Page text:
365horror

New York Ripper

by on Feb.21, 2010, under Daily Review

This film is a perfectly crafted piece of American heritage and a dutiful contribution to the horror genre. It can be described as sleaze, but this would be an understatement and also, to pigeon hole what is an accurate recording of the history of New York, or more accurately, the rise and fall of 42nd street at it’s most seedy and unpleasant. It’s also probably the most beautiful shot film using New York as a fine back drop, really showing off the city at it’s best and worst, but most realistic, casually using iconic landmarks to ultimate effect with glorious cinemascope cinematography.

And then we have the violence. It’s about as vicious as you can get without stepping into the realms of outrageous. I mean to say, this is as gruesome as can be taken to fit in with a realistic plotline, being that of a serial killer with an eye (and a blade) for the girls. Flesh is sliced in every direction in brutal full screen violence; no body part is left unscathed. Some scenes are about as obscene as could be filmed, others are a thing of beauty. (i.e. the effects are as realistic as could be expected for the time and place), my favourite being a knife slice to a girls leg. Subtle but looking as perfect as a slice could be.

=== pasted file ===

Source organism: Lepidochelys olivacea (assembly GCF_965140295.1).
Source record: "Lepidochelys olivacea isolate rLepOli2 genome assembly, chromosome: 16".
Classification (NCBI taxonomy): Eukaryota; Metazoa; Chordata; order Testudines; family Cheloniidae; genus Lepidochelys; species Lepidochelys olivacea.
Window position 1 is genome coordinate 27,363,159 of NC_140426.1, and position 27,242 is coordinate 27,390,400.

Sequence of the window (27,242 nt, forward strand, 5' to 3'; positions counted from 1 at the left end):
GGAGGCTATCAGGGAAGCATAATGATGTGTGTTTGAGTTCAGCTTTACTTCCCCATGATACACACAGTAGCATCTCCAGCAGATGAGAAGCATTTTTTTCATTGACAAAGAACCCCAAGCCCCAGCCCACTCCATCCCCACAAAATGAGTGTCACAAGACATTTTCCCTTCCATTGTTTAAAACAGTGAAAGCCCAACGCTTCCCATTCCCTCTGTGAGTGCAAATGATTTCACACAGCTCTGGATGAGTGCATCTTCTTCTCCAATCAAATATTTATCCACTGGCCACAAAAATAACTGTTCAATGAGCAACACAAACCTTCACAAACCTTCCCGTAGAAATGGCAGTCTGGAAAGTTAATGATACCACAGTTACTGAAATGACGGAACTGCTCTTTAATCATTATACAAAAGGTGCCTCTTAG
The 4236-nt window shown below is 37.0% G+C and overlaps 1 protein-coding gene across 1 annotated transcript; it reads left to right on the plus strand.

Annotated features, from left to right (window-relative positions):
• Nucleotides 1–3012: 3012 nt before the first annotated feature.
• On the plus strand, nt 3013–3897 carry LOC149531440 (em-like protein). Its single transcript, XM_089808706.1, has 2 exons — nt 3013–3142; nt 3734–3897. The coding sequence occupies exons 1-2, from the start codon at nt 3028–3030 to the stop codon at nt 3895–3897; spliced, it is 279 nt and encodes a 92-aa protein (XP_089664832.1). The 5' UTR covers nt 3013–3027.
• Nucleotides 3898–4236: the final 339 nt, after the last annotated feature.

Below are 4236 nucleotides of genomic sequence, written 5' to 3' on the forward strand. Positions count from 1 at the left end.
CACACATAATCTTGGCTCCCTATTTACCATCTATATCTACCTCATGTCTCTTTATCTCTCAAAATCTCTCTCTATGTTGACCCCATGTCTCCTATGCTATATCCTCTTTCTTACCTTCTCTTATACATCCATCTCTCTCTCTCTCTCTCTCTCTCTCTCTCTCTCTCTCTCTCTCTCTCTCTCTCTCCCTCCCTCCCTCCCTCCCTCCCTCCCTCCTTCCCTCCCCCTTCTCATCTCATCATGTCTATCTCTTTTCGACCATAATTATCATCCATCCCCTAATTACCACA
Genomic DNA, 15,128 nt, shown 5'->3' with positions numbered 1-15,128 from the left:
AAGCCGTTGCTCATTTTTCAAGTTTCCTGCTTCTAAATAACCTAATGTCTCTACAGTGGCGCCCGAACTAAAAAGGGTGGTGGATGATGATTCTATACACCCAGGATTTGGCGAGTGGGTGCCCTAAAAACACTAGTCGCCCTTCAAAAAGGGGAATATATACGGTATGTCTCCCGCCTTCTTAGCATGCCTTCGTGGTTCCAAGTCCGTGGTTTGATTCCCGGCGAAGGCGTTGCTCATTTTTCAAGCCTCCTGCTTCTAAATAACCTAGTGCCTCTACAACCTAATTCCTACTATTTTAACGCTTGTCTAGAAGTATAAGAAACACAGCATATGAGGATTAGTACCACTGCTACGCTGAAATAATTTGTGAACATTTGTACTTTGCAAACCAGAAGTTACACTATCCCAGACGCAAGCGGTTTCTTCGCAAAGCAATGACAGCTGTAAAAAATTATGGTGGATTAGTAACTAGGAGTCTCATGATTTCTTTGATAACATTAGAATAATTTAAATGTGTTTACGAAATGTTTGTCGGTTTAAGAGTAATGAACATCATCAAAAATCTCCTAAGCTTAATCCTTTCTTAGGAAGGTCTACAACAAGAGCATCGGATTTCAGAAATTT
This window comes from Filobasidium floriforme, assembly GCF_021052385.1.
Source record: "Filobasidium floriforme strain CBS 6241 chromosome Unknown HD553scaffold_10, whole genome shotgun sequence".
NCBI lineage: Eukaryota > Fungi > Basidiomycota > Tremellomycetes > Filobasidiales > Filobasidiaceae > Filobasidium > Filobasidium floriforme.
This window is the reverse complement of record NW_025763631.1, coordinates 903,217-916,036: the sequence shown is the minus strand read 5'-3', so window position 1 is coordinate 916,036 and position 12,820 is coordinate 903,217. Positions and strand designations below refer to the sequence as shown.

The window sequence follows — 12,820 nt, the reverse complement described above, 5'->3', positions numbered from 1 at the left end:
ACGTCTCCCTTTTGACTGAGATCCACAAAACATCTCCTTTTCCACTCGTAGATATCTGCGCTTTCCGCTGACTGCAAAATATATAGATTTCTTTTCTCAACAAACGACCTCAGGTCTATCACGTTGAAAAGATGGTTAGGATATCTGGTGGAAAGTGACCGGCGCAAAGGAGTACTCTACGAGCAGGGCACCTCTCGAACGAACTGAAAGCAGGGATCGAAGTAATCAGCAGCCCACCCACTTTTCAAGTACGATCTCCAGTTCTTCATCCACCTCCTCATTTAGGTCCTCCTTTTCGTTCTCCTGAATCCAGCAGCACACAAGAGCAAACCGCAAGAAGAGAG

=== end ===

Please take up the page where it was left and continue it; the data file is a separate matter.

The killer uses a neat duck quacking voice to terrorise and tease the local police who are fed one red herring after the other, finding a trail of carved up women along the way. Legendary.

The acting is also pretty good. Some are more animated than others but over all, it’s a well balanced cast. Notably Jack Hedley as Inspector Fred Williams. Alexandra Delli Colli offers a great performance as the nymphomaniac wife and also a young Barbara Cupisti. Fulci himself has a supporting role which is fun.  Antonella Interlenghi is brilliant though, and there are some stunning cinemagraphic moments, especially a huge close up of her face which spans the full screen.

The other great film about this film is the soundtrack. It’s amazing, funky, sleazy with spats of jazz and electro, from Francesco De Masi.

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